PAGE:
APLNG contracts Kordia for $90m network deal

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APLNG contracts Kordia for $90m network deal

Two-year main works win for Queensland gas project.

Australia Pacific LNG has awarded a $90 million contract to Kordia to roll out a voice and data network for its Queensland coal seam gas project.

Kordia will design and build a private network encompassing microwave backhaul, mobile voice, broadband wireless, PABXs, radio telemetry, and LAN/WAN services for the largely greenfield gas project.

It will also develop the operational support systems (OSS) for the network and integrate it with APLNG's "control environment".

The two-year "main works" deal was won through a tender process.

The contract is a major coup for Kordia, being the first deal in the resources sector where it has "end-to-end" control over the design and construction of the telecommunications network.

Kordia managing director Peter Robson told iTnews that the company had previously completed point solutions for mining and oil companies, with end-to-end projects confined to the telco sector.

"It's a great opportunity for us to take our industrial-grade skills for telecommunications into a closely related environment, in terms of [still being] communications but in a new sector," he said.

Kordia is no stranger to the APLNG site, having previously completed a technology pilot project and "preliminary works contract to address immediate priority needs" from July last year.

"Some of it was proving technical solutions and lab tests, and some of it was preliminary works in preparation for the main [works] contract," Robson said.

Robson said the preliminary works gave Kordia "a lot of familiarity with the project and working environment", as it and other telcos sought the main works deal.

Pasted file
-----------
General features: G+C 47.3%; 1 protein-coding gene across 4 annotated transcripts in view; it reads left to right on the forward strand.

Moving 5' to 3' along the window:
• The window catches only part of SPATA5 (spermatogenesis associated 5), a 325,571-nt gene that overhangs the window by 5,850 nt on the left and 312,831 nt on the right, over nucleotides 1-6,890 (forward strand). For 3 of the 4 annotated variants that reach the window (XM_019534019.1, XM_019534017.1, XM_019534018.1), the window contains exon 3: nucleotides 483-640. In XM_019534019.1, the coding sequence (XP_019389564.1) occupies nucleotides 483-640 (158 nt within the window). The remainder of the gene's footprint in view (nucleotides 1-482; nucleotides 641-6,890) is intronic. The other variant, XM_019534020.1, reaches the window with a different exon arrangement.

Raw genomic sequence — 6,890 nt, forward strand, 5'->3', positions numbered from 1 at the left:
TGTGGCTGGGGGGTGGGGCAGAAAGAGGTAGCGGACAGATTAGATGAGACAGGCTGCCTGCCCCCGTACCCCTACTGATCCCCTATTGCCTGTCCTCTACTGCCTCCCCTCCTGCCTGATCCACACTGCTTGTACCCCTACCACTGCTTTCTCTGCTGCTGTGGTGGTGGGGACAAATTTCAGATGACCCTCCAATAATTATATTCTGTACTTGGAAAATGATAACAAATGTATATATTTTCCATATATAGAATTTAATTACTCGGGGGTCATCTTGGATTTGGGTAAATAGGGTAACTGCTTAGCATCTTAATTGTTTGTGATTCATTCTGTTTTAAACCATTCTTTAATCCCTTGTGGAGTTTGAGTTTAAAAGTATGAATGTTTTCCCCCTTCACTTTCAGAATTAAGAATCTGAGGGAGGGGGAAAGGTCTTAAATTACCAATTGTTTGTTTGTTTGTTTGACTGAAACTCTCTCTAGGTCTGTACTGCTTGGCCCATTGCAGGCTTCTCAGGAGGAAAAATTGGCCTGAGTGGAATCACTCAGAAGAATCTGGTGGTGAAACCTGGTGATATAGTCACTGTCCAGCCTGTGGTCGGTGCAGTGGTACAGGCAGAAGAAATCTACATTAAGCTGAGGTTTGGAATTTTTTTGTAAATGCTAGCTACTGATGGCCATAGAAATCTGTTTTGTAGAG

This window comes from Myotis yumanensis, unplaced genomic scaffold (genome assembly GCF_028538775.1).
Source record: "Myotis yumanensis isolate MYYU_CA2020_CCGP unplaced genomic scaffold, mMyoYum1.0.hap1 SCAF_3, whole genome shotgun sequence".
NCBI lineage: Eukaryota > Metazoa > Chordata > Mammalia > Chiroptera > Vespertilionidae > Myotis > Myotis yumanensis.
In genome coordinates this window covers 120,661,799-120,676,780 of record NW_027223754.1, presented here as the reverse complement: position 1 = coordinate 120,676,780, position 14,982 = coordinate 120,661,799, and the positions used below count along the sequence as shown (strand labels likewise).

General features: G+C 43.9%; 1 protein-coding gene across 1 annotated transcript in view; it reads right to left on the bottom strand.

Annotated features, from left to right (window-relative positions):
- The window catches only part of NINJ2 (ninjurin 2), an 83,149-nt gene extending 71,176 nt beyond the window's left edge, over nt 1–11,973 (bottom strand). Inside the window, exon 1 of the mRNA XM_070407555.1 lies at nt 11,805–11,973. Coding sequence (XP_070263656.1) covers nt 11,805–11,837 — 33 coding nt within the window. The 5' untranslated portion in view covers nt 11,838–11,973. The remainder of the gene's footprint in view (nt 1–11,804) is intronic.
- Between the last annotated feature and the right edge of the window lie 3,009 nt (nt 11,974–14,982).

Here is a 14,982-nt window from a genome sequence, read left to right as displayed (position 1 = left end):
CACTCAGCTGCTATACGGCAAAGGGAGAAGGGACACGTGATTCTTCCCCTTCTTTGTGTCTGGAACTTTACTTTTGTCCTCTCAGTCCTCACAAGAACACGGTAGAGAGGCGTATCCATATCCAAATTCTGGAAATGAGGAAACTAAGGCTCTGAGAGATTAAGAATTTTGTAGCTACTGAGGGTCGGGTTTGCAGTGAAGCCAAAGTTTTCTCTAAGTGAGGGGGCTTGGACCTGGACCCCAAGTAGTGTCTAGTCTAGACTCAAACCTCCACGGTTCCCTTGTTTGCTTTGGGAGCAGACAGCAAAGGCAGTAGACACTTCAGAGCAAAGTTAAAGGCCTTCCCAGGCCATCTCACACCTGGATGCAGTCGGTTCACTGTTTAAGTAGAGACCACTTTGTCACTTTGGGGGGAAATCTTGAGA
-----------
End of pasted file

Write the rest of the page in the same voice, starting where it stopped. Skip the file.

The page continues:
He said the project's remoteness and the implications of that for worker safety were key challenges, as were navigating stringent environment management "sensitivities".

"The [preliminary] work we've down on this project and elsewhere has been very valuable in giving us insight into those key factors," he said.

The Surat and Bowen Basins — where APLNG sources its gas — have little in the way of physical infrastructure for telecommunications equipment to piggyback on.

The project is to be managed out of Kordia's Brisbane office, though in time the company will establish a permanent presence onsite at the gas project.

The work is likely to be resourced mainly using Kordia's 900-plus Australian workforce, although it would be possible to bring in other resources from New Zealand on a fly-in fly-out basis, Robson said.

Telecommunications equipment will be sourced from multiple vendors, though Robson could not detail which vendors had picked up supply sub-contracts.

"That's customer and solution confidential at this point," he said.

Despite mining and LNG sector jitters leading to speculation of project delays and cancellations — even the end of Australia's resources boom — Robson said there was still communications work to be had.

"I don't want to overstate it too much, but there's a lot [of work] out there," he said.

APLNG is a multi-billion dollar joint venture gas project in Queensland, involving Origin, ConocoPhillips and Sinopec.

Phase one of the project is expected to cost about $US14 billion.

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